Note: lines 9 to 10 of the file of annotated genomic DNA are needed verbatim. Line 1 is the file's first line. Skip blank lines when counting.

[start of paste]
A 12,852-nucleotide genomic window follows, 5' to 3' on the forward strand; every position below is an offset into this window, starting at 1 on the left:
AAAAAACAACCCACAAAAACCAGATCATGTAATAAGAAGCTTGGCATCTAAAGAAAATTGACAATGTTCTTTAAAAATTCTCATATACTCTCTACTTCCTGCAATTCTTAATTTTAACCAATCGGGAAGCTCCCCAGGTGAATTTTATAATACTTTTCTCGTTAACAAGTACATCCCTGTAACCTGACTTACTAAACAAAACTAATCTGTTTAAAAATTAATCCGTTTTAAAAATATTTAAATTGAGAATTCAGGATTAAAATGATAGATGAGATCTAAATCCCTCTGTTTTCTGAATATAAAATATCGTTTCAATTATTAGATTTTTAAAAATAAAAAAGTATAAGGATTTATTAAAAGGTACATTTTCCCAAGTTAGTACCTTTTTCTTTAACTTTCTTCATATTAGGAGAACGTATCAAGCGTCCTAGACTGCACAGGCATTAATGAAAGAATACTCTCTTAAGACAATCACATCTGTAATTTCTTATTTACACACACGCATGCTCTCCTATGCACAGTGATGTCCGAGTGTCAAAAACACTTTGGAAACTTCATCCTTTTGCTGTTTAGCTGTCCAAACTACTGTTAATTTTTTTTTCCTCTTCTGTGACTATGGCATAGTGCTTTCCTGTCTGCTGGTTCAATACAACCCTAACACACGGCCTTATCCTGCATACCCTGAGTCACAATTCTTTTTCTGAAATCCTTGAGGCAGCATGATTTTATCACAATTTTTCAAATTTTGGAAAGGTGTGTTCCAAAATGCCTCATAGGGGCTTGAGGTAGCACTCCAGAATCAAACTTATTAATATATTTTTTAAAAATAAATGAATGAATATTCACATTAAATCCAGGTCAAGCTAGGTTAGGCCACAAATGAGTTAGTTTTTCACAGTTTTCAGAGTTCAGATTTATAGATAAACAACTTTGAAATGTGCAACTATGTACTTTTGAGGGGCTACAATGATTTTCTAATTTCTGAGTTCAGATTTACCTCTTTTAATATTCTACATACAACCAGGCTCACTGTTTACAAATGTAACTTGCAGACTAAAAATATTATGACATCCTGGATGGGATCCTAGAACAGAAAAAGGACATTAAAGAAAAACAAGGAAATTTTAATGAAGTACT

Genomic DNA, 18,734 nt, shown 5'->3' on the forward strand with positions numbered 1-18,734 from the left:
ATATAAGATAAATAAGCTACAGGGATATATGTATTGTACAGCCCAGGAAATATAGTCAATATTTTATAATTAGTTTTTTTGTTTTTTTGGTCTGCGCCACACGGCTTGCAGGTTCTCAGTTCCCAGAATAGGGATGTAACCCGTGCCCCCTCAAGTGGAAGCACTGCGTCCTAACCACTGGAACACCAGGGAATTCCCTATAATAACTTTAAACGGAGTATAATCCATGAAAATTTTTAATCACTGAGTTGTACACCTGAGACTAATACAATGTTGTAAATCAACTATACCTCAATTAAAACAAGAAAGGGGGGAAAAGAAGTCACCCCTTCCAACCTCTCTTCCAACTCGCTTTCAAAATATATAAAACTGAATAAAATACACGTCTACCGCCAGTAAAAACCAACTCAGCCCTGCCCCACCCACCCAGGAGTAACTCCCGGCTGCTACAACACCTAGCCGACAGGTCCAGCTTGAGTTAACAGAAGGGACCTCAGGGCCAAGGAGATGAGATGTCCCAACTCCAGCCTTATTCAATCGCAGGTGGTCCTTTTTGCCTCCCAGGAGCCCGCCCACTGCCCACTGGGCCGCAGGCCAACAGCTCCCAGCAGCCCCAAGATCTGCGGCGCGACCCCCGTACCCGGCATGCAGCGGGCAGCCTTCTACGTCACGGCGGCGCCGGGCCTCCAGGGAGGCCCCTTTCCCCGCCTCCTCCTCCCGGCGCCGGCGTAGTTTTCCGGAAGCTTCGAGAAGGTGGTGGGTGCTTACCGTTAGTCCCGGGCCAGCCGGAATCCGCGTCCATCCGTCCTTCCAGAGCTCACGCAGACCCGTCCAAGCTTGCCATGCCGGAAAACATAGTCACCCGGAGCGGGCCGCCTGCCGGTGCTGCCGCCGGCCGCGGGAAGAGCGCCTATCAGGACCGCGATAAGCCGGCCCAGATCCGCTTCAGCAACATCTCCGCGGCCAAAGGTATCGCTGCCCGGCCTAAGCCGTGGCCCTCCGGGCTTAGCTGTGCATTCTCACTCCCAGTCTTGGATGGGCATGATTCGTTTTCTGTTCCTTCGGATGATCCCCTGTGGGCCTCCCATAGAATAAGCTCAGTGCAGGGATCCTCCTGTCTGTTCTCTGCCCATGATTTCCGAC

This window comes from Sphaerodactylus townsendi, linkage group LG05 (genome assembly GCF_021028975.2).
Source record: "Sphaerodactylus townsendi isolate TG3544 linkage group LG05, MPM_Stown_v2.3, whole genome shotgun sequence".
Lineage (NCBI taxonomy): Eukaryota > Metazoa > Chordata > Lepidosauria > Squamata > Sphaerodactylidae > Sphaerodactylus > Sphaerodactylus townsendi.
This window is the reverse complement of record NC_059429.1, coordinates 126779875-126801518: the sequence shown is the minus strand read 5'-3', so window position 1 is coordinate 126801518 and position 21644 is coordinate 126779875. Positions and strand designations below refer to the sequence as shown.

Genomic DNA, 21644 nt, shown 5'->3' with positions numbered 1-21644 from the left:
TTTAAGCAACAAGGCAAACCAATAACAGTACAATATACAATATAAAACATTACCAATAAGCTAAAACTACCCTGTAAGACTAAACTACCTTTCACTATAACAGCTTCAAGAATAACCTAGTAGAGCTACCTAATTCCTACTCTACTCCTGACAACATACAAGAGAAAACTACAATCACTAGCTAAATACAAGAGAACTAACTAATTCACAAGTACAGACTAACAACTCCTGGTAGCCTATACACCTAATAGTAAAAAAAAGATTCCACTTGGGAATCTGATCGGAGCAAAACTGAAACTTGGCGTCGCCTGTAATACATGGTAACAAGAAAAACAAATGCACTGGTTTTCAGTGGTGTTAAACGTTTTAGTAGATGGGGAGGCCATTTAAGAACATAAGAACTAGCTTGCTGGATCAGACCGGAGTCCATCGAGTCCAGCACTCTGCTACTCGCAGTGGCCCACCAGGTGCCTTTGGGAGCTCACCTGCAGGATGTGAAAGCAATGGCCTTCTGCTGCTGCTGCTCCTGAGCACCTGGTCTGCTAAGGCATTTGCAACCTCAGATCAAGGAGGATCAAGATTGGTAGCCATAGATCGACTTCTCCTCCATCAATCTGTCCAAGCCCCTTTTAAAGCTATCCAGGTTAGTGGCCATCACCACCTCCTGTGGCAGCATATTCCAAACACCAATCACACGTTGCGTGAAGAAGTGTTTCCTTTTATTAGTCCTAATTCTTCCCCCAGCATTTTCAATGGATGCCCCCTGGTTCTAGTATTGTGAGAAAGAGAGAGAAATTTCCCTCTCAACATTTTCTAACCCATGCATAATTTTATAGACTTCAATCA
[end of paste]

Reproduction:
Genomic DNA, 21644 nt, shown 5'->3' with positions numbered 1-21644 from the left:
TTTAAGCAACAAGGCAAACCAATAACAGTACAATATACAATATAAAACATTACCAATAAGCTAAAACTACCCTGTAAGACTAAACTACCTTTCACTATAACAGCTTCAAGAATAACCTAGTAGAGCTACCTAATTCCTACTCTACTCCTGACAACATACAAGAGAAAACTACAATCACTAGCTAAATACAAGAGAACTAACTAATTCACAAGTACAGACTAACAACTCCTGGTAGCCTATACACCTAATAGTAAAAAAAAGATTCCACTTGGGAATCTGATCGGAGCAAAACTGAAACTTGGCGTCGCCTGTAATACATGGTAACAAGAAAAACAAATGCACTGGTTTTCAGTGGTGTTAAACGTTTTAGTAGATGGGGAGGCCATTTAAGAACATAAGAACTAGCTTGCTGGATCAGACCGGAGTCCATCGAGTCCAGCACTCTGCTACTCGCAGTGGCCCACCAGGTGCCTTTGGGAGCTCACCTGCAGGATGTGAAAGCAATGGCCTTCTGCTGCTGCTGCTCCTGAGCACCTGGTCTGCTAAGGCATTTGCAACCTCAGATCAAGGAGGATCAAGATTGGTAGCCATAGATCGACTTCTCCTCCATCAATCTGTCCAAGCCCCTTTTAAAGCTATCCAGGTTAGTGGCCATCACCACCTCCTGTGGCAGCATATTCCAAACACCAATCACACGTTGCGTGAAGAAGTGTTTCCTTTTATTAGTCCTAATTCTTCCCCCAGCATTTTCAATGGATGCCCCCTGGTTCTAGTATTGTGAGAAAGAGAGAGAAATTTCCCTCTCAACATTTTCTAACCCATGCATAATTTTATAGACTTCAATCA